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Brent Crude Climbs to Two-Week High on Ukraine; WTI Spread Rises

April 14 (Bloomberg) -- Brent crude advanced to a two-week high as tensions escalated between Ukraine and Russia, the world’s biggest energy exporter. West Texas Intermediate moved between gains and losses.

Futures rose as much as 1 percent in London. Russia called for an emergency meeting of the United Nations Security Council after Ukrainian security forces clashed with pro-Russian gunmen in the eastern town of Slovyansk. European officials weighed expanding sanctions against Russia over Ukraine, where they say the government in Moscow is stoking deadly separatist unrest with the same methods it used to destabilize and annex Crimea.

“The situation in Ukraine deteriorated significantly over the weekend, which explains the strength in Brent,” said Bob Yawger, director of the futures division at Mizuho Securities USA Inc. in New York. “The upsurge in unrest justifies trading at these levels.”

Brent for May settlement increased 71 cents, or 0.7 percent, to $108.04 a barrel on the London-based ICE Futures Europe exchange at 10:32 a.m. in New York. It earlier touched $108.38, the highest intraday level since March 28. The volume of all futures traded was 23 percent above the 100-day average.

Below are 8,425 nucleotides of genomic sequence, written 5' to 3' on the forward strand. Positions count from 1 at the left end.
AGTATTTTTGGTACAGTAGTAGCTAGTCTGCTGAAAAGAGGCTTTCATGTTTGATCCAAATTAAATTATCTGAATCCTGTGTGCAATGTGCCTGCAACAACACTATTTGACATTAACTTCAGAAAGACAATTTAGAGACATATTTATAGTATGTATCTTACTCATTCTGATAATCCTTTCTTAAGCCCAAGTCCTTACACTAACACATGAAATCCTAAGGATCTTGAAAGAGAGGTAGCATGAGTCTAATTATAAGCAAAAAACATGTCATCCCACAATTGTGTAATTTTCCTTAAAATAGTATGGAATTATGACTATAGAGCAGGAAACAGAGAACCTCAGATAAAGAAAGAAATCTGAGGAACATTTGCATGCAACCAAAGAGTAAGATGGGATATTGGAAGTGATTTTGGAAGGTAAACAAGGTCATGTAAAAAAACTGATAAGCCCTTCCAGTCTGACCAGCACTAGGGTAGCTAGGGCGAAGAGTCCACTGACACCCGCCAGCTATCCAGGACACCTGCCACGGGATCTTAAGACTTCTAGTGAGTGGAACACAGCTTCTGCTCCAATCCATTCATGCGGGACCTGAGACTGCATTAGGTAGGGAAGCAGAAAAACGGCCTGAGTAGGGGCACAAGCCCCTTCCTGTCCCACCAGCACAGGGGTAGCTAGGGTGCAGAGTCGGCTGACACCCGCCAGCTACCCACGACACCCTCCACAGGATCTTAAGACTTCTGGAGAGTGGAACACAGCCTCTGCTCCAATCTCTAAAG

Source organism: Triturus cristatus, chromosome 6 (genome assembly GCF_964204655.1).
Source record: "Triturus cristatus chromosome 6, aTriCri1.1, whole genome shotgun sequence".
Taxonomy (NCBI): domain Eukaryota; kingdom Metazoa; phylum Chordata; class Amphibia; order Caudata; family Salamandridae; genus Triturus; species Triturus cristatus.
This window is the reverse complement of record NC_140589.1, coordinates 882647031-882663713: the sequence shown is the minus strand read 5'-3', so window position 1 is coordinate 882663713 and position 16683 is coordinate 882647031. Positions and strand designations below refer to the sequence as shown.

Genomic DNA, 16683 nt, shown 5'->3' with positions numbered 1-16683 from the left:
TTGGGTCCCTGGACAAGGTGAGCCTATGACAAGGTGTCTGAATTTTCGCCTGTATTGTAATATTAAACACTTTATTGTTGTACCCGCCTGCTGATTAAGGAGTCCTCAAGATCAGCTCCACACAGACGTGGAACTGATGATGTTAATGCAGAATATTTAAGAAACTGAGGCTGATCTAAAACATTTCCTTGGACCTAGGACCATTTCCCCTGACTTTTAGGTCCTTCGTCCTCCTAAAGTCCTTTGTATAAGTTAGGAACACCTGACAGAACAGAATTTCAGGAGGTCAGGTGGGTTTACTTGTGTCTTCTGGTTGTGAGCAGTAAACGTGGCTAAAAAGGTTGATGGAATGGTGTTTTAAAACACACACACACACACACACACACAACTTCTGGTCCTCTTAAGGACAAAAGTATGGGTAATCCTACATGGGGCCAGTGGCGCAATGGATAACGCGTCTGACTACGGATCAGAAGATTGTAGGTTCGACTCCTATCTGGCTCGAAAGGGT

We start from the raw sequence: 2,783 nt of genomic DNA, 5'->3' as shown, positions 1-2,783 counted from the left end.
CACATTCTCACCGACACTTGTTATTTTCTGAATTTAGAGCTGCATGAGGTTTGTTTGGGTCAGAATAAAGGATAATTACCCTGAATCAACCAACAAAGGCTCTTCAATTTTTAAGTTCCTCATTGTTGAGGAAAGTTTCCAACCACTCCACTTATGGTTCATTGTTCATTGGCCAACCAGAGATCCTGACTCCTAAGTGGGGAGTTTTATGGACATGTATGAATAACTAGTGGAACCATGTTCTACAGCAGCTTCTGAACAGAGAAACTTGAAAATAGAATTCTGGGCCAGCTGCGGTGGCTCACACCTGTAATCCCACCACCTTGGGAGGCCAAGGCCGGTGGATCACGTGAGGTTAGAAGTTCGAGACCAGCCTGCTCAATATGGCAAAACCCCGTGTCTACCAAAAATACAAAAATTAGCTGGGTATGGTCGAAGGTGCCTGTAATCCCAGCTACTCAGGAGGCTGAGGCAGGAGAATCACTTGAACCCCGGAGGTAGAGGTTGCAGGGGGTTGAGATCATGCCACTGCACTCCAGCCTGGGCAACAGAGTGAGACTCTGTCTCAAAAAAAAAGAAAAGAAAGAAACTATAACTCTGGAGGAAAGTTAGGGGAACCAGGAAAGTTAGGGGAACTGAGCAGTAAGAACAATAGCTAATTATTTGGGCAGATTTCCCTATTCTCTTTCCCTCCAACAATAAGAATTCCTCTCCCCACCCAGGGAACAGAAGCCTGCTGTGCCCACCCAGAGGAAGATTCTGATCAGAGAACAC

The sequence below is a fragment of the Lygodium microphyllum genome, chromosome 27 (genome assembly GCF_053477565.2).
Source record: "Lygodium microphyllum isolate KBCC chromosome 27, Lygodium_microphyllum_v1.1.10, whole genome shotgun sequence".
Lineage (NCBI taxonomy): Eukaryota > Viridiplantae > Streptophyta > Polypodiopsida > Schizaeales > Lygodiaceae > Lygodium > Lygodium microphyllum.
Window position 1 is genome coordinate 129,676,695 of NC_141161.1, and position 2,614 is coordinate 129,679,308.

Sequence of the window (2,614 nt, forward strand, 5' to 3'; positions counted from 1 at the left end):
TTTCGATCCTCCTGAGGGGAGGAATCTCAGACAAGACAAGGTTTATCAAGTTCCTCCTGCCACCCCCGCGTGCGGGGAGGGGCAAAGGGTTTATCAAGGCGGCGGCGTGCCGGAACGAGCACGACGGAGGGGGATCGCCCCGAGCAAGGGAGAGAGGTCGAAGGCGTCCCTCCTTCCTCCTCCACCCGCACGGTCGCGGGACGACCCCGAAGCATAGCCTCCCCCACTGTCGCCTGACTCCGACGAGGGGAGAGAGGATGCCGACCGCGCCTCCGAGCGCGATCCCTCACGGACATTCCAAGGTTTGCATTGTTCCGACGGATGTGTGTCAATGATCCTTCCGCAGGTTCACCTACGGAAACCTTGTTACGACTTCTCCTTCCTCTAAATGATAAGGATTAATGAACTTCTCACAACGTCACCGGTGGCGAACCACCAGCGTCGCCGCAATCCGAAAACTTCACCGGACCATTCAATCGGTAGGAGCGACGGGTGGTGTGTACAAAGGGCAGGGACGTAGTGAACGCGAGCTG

WTI for May delivery gained 13 cents to $103.87 a barrel on the New York Mercantile Exchange. Volume was 73 percent above the 100-day average.

The U.S. benchmark grade traded at a $4.17 discount to Brent. The spread shrank to $3.28 on an intraday basis on April 11, the least since Sept. 20.

Gunmen Firing

In Ukraine, camouflaged gunmen fired on government forces near Slovyansk, 150 miles (240 kilometers) from the Russian frontier, Ukrainian Interior Minister Arsen Avakov said. “Henchmen” of the government in Kiev are organizing attacks with the backing of Western nations, Russia’s Ambassador to the United Nations Vitaly Churkin said at an emergency session of the Security Council in New York.

“There do have to be consequences to a further and further escalation by Russia,” U.K. Foreign Secretary William Hague told reporters before meeting with European Union foreign ministers today in Luxembourg. “I will be arguing today that further sanctions have to be the response to Russia’s behavior.”

A halt of Russian crude and natural gas supplies through Ukraine “could be hugely impactful,” according to Ed Morse, the head of commodities research at Citigroup Inc. Any sanctions on Russia’s energy industry would cause prices to “spike much higher,” he said in a report today.

Hedge funds and other money managers boosted net-long positions on WTI by 10 percent to 331,056 futures and options in the week ended April 8, according to the U.S. Commodity Futures Trading Commission. Bets on rising prices were at the highest level for this time of year since at least 2006, according to data from the Washington-based regulator.

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